Tuesday, December 29, 2015

Aunt Audrey

Few times in my life have I felt as honored or humbled as I did when Coy called to ask if I would give his mom’s eulogy. During her 82 years of life, Audrey Feucht BoĆ©, was a daughter, sister, wife, sister-in-law, aunt, mother, mother-in-law, and Granny. But someone with as large of a heart as hers had room for even more. She was also a kind friend and neighbor, the dedicated organist here at St. Peter for 53 years, and a patient piano teacher for over 40 years. In addition to the privilege of being her niece, I was also her student.
Once a week, I would sit in Aunt Audrey’s  kitchen waiting for my lesson. With my piano book open, my fingers played a silent tune on her table, as I hoped that when I played for her my performance would hide the fact that I hadn’t practiced. But it always showed.
My favorite part of the lesson, even better than when she would stick a star on the page of a song I had mastered, was when she would play a new recital piece first so I could hear the way it was supposed to sound. Her performance set the tone and the pace, showed me where to pause, and where to pick up speed. Later at home, as I attempted to learn the song, I tried to mimic her notes. In my head I always heard her example and with practice, my song slowly began to sound like hers, at least in my mind it did. I tried so hard to imitate her. I still do.
Whenever I would enter her home, after walking through Uncle Ray’s magical yard, I was always welcomed. Every single time. I never felt like I was imposing. Now I must admit to often being confused because there was a backwards clock that I still can’t read, but other than that, I felt as comfortable as I do in my own home. Aunt Audrey was always prepared for company. She loved to cook for people, whether it was family or friends, or all of the friends they brought with them. She was always warm and kind, and displayed a degree of hospitality to which I aspire.
We occasionally played Liverpool Rummy, a card game my Aunt Toot taught us. While others took their time and planned their strategy for winning, Aunt Audrey and I would talk about life, her unique ability to hold her cards upside down, and her family whom she dearly loved.
Every year on their birthdays, her family would get their favorite cake, homemade – no store-bought frosting for them. Although she didn’t use the text message feature of her phone, whenever she flipped it open, there was a picture of her great-grandchildren, Aiden and Allie.
Aunt Audrey always listened to my stories, and never let me leave without encouraging me. She never believed or noticed anything bad in people, only the good. Her words were always positive and filled with life, strength, and hope.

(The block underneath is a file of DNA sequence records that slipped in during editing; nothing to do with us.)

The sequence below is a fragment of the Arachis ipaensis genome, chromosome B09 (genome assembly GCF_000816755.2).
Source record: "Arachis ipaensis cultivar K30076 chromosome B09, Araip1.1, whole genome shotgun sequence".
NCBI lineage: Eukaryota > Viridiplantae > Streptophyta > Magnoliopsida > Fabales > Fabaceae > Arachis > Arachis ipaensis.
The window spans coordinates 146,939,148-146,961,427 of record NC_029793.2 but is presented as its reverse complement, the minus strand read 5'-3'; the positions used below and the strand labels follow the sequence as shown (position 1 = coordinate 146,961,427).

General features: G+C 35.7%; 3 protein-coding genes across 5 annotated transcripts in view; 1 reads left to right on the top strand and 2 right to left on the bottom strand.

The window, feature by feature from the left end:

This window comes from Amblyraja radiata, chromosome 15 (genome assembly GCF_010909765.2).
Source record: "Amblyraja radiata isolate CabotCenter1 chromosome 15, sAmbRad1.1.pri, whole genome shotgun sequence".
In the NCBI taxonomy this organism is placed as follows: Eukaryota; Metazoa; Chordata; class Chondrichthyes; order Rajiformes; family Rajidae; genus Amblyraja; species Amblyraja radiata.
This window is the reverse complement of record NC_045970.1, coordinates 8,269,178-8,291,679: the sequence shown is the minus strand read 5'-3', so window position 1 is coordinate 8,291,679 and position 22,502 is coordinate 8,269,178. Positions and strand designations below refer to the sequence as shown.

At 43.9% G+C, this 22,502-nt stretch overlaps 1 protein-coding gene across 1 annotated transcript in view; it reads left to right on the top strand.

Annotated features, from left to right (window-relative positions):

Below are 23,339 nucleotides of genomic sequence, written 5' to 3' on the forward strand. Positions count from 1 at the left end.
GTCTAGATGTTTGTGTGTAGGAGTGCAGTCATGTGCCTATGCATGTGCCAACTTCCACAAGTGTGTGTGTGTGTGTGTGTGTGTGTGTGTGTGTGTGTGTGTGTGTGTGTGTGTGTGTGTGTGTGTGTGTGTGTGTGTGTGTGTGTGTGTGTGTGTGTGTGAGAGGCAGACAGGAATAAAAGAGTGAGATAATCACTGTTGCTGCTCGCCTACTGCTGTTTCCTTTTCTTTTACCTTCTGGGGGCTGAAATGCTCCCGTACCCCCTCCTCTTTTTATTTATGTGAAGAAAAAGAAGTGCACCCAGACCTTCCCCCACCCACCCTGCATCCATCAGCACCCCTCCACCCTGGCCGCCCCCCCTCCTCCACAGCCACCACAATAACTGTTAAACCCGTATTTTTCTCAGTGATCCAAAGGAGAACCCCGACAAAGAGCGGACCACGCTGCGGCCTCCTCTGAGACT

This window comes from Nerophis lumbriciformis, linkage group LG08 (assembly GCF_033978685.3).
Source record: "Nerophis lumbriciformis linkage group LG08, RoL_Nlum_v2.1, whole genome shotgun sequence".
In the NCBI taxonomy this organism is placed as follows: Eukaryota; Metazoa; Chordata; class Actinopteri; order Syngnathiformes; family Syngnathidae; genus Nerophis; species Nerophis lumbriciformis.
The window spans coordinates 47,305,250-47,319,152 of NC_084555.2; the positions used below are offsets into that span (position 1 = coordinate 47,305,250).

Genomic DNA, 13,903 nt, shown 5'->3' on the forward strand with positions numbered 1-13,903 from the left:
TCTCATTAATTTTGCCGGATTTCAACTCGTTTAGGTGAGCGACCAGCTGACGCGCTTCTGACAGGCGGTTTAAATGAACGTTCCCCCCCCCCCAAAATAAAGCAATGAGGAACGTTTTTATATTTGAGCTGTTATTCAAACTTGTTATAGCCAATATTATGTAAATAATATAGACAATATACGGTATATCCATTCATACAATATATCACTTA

During the last four years of her life, illness prevented her from entertaining in her home and kept her from the church that she loved, but it could not silence the sustained note which played throughout the song of her life. It could not stop her faith. As her life became quieter, her days continued to begin with Bible reading and prayer. Her prayers and faith were ever increasing, once again setting an example for those near her. She never complained, but was always grateful for the people who cared for her, especially Uncle Ray.
When we learned of her death on Christmas, my dad said, “On the day we celebrate Jesus leaving Heaven for earth, Audrey was freed from earth and entered Heaven.”
It’s been years since Aunt Audrey played a recital piece for me to imitate, but the beautiful music she made of her life resounds in my heart. The gentle rhythm of her love, humility, kindness, and faith will forever be a melody I not only hear, but yearn to imitate. And if we all do that, her life’s song plays on.

Saturday, November 21, 2015

They're Getting Married!

Yes, we expected it. My husband Michael and I knew it was coming. Yet when David Southwick asked to meet Michael for lunch, we braced ourselves.
So here’s the backstory. David, a youth pastor, moved from Birmingham to New Orleans last summer to plant One Hope Church with my niece Amber and her husband Josh Canizaro.
David and Elise met in City Park at a church social. After two months of friendship, he told her that he wanted to court, and eventually marry her. He asked her to pray about it and decide if she could see herself as a pastor’s wife. Apparently she could, for they began to date, but Elise made it clear that they would have to wait a year before becoming engaged.  When I questioned her timeline she said, “I have to go through every holiday and season with him. I want to get to know him slowly.”
            And one year later, David and Michael had lunch. Oh, how I wish I would have been there. I only know that David began by saying that he wanted to spend the rest of his life with Elise. Michael told him that wasn’t necessary - he could walk away and we would take care of Elise for the rest of our lives. And while that may seem strange to some, it’s the best reflection of how we feel about our children. Several days after that lunch, Michael told David that if he still wanted to marry Elise, he had our blessing.
            Last Saturday, on a sunny and beautiful afternoon, David, Elise, and David’s parents met my family at a picnic table near Storyland under the pretense of an afternoon in the park with my granddaughters. My daughter Monique asked Elise and David to return to her car to get the wagon. When they reached the exact spot where Elise was when David saw her for the first time, Monique called out to Elise. Elise turned around and saw her nieces Adeline and Olivia holding a sign, “Look at Uncle David!” Elise turned back to David, who was on one knee.
            The photographer popped out from behind a large oak tree and captured the moment when Elise said, “Yes.”
            Later, David commented that Elise didn’t seem to listen to his prepared speech. She said, “Look, when you see a guy on one knee, holding out a diamond ring, you already know what he’s going to ask.”
            Now I just have one question for them. “Would y’all wait until I lose twenty pounds before getting married?”
Ronny may be reached at rmichel@rtconline.com

Wednesday, November 4, 2015

From the Mouths of Babes

            I love when my two-year-old granddaughter, Olivia, comes to visit. I listen as she speaks, watch as she plays, and lately, at her request, print a map for her return home. She lives 2.6 miles away.